Reefer Mainstream

Page 4 of 6

And often, if no one's around, Sally's supply will sit in the freezer for a month. When she does spark up, she prefers a pipe. Or, in a pinch, a toilet paper bong.

Doesn't the toilet paper roll catch fire?

"You have to know how to do this, hon," Sally says, explaining the intricacies of lining the roll with foil and poking the holes just so.

Sally has a steady supply. "I have a friend who is a lawyer who has a sibling who always manages."

The quality varies, but that's okay with Sally, who can't handle really strong weed anymore.

"The super-duper stuff -- a couple of hits and you're catatonic. This is a social thing. Who wants to be catatonic?"


Robert is clean-cut, in a nicely ironed, muted Hawaiian shirt, his hair buzzed and mustache trimmed. No wonder the 49-year-old gets funny looks when he goes to Trails to buy screens. Last time, he just knew the clerk was wondering if he was a cop.

Robert laughs, shakes his head. If that clerk could only see the hippie pictures. Just out of high school, living on the East Coast and working in a factory, Robert roomed with a bunch of guys who kept a huge candy bowl on the coffee table filled with weed. Everyone -- even those operating heavy machinery -- smoked several times a day.

"Everyone did. It was more about who didn't -- at least in our circle of friends."

His friends all still smoke, Robert says, but like him, they've slowed down.

"I got married, grew older. More responsibilities," Robert says. Like a wife of 18 years, a 16-year-old daughter and a new house in Gilbert.

"The only time I do it is in the backyard at home, alone, when I know I'm going to be alone for at least an hour or two."

What does his wife think? Robert pauses, considering the question. Frankly, he's not sure she knows. She hasn't smoked since they were dating, as far as Robert is aware.

Robert works in sales; he's held down the same job for the past three years. The only person at work who knows he smokes pot is the co-worker who sells it to him.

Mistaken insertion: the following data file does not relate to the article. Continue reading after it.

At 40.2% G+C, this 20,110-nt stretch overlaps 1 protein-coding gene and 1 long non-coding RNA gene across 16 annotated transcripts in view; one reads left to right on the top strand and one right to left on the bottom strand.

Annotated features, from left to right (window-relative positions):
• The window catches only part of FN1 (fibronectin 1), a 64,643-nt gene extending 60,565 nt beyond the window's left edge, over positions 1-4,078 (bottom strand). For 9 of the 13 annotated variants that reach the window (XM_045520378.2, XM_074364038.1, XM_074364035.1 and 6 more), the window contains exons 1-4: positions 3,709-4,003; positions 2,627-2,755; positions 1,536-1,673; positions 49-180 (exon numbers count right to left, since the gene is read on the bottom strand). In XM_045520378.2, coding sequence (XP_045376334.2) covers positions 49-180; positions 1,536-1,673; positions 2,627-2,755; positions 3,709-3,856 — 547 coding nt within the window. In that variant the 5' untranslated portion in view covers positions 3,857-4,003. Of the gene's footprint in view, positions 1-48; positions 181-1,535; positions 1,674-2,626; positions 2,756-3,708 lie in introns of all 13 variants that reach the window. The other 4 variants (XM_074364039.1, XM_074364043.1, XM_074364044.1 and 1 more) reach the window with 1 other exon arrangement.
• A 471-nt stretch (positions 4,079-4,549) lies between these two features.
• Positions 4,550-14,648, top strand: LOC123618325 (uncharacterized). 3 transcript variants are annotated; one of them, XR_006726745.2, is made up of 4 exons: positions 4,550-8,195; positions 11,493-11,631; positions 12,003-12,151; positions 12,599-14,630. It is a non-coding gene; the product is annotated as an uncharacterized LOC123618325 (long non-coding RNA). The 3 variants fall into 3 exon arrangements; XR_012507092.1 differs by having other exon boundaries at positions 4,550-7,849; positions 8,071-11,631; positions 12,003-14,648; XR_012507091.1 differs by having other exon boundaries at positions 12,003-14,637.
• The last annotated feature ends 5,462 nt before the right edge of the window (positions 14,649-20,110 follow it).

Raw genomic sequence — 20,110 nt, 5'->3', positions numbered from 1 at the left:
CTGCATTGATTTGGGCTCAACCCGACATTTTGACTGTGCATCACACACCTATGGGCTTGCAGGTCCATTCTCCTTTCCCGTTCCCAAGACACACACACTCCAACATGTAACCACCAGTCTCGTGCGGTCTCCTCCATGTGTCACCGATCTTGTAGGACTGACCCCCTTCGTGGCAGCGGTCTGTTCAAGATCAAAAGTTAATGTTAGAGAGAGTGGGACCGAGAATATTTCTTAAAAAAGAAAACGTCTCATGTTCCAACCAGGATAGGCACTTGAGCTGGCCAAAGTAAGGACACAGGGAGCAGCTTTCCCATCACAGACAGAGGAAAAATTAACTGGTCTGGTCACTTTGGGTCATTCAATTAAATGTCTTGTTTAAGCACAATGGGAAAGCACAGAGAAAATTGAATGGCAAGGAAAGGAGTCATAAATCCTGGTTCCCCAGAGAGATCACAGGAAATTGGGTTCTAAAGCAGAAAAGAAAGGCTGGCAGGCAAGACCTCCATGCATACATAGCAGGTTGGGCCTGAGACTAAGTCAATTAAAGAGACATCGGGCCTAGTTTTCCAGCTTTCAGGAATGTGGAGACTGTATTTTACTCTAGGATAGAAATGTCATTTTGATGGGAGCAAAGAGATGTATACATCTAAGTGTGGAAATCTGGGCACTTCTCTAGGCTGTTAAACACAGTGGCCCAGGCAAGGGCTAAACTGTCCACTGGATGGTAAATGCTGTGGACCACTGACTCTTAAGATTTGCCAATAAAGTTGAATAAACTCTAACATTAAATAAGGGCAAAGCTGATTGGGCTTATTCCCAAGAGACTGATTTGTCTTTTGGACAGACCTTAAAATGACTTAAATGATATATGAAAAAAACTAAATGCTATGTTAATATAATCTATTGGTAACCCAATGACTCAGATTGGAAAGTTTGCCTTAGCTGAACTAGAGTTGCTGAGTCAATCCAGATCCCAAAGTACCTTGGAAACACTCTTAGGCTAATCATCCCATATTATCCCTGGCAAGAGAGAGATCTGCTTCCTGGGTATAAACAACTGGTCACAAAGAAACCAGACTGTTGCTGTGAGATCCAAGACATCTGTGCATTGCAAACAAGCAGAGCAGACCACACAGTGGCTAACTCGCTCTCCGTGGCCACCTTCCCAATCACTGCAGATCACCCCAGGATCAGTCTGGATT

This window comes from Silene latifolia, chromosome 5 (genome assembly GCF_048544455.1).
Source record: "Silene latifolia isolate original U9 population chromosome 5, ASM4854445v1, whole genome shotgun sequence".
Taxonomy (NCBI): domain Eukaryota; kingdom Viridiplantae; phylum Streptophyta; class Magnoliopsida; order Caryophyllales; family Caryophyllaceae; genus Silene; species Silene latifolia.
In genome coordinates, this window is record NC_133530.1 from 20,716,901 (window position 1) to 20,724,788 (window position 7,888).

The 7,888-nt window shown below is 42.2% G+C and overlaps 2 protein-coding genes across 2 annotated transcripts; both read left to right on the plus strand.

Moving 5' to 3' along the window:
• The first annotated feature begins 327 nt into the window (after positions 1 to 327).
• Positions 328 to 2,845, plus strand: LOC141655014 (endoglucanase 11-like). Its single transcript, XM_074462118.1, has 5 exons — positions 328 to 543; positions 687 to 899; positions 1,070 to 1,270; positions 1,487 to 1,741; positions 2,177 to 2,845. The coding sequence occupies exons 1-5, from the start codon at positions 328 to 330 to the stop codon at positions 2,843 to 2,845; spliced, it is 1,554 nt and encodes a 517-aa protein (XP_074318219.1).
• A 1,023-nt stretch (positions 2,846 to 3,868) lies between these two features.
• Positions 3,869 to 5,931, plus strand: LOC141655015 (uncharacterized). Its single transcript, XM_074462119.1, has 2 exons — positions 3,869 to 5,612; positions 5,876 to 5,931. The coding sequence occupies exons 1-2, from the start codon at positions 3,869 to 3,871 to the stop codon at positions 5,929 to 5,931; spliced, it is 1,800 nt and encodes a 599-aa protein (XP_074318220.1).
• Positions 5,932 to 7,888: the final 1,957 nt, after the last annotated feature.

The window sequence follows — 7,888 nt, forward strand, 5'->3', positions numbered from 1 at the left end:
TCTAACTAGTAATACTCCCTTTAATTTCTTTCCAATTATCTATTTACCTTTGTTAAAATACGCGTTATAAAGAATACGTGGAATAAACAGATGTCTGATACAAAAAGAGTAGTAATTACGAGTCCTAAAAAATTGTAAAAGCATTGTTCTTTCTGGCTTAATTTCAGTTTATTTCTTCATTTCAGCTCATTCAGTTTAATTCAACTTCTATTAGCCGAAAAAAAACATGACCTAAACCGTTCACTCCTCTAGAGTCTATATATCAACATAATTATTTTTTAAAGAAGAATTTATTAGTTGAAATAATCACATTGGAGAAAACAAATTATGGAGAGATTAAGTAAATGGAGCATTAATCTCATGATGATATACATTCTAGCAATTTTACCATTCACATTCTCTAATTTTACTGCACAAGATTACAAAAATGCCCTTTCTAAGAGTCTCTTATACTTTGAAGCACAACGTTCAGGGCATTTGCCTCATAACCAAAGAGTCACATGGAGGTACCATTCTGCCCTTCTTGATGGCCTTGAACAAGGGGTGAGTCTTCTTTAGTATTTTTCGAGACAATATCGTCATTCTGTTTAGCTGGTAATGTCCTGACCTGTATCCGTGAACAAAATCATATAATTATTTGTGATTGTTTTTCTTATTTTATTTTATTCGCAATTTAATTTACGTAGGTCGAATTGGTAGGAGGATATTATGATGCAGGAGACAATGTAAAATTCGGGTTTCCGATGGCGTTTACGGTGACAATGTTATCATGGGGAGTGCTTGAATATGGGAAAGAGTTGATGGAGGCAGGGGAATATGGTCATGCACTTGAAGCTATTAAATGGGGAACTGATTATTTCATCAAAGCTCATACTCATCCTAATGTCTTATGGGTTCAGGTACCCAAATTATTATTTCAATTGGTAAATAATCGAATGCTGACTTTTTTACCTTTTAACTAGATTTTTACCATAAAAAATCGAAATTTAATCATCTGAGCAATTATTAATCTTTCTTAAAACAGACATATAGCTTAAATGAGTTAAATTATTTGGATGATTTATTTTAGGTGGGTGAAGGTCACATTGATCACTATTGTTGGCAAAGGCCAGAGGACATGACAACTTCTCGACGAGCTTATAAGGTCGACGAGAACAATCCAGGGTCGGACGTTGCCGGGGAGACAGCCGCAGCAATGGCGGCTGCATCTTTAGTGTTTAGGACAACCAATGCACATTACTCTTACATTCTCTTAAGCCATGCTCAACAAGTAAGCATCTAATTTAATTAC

He would be devastated if his daughter knew he smoked, more so if she started herself.

"If I found out that she started smoking it, I'd be disappointed in her," Robert says. "She's better than I am. She's got a 4.5 grade average, cheerleader -- she doesn't need that right now."

Marijuana is only a small part of Robert's life these days. "I don't even really crave it. Sometimes, I'll be sitting around by myself and think, Hey, this would be a good time to get high.'"

He's much more focused on his golf game. "Now there's an addiction," Robert says.


Hal's parents were hippies.

"There was this one time when I was in fourth grade, and my mom pulled out this bag of weed and put it in the refrigerator. She said, Don't tell anybody we have this. Nobody needs to know.'"

Hal thought his mom had some expensive gourmet herbs. He figured out the truth at 16, when he shared a joint with some friends on the Encanto Park golf course. Hal was a junior at Brophy Preparatory Academy, the fanciest Catholic school in town.

"It was kind of demystified for me early on. It was no big deal," Hal says of pot. And pot has been part of his life since that day on the golf course.

Hal smoked through college and his first job, as a landscaper. Then he smoked through graduate school at Arizona State University. Now, at 29, he works for the state, spending grant money for a small agency. Hal figures he smokes two or three times a day.

"Sometimes, I get up and smoke before work, but mostly just on a Friday," he says.

"I usually come home, smoke after I come home. Make dinner, play with the dog. Smoke some more, watch some TV and go to bed. Just like somebody having a drink."

Hal's wife, who also has a master's degree from ASU, works as an academic counselor and smokes with him. He's never smoked with his mom -- he's not sure she knows he does it -- but whenever Hal gets together with his dad, who lives out of state, they toke up.

Access isn't much of a problem.

"We had one guy who was kind of more the inner city type of dealer, the guy with the Monte Carlo -- that kind of scene. We kind of got sketched out by that after a while. Now we get it from one of our friends who we know from ASU."

KEEP PHOENIX NEW TIMES FREE... Since we started Phoenix New Times, it has been defined as the free, independent voice of Phoenix, and we'd like to keep it that way. With local media under siege, it's more important than ever for us to rally support behind funding our local journalism. You can help by participating in our "I Support" program, allowing us to keep offering readers access to our incisive coverage of local news, food and culture with no paywalls.
Amy Silverman is a two-time winner of the Arizona Press Club’s Journalist of the Year award. Her work has appeared on the radio show This American Life and in the New York Times, the Washington Post, Lenny Letter, and Brain, Child. She’s the co-curator of the live reading series Bar Flies, and a commentator for KJZZ, the NPR affiliate in Phoenix. Silverman is the author of the book My Heart Can’t Even Believe It: A Story of Science, Love, and Down Syndrome (Woodbine House 2016). Follow her on Instagram (@amysilverman), Twitter (@amysilvermanaz), and at amy-silverman.com.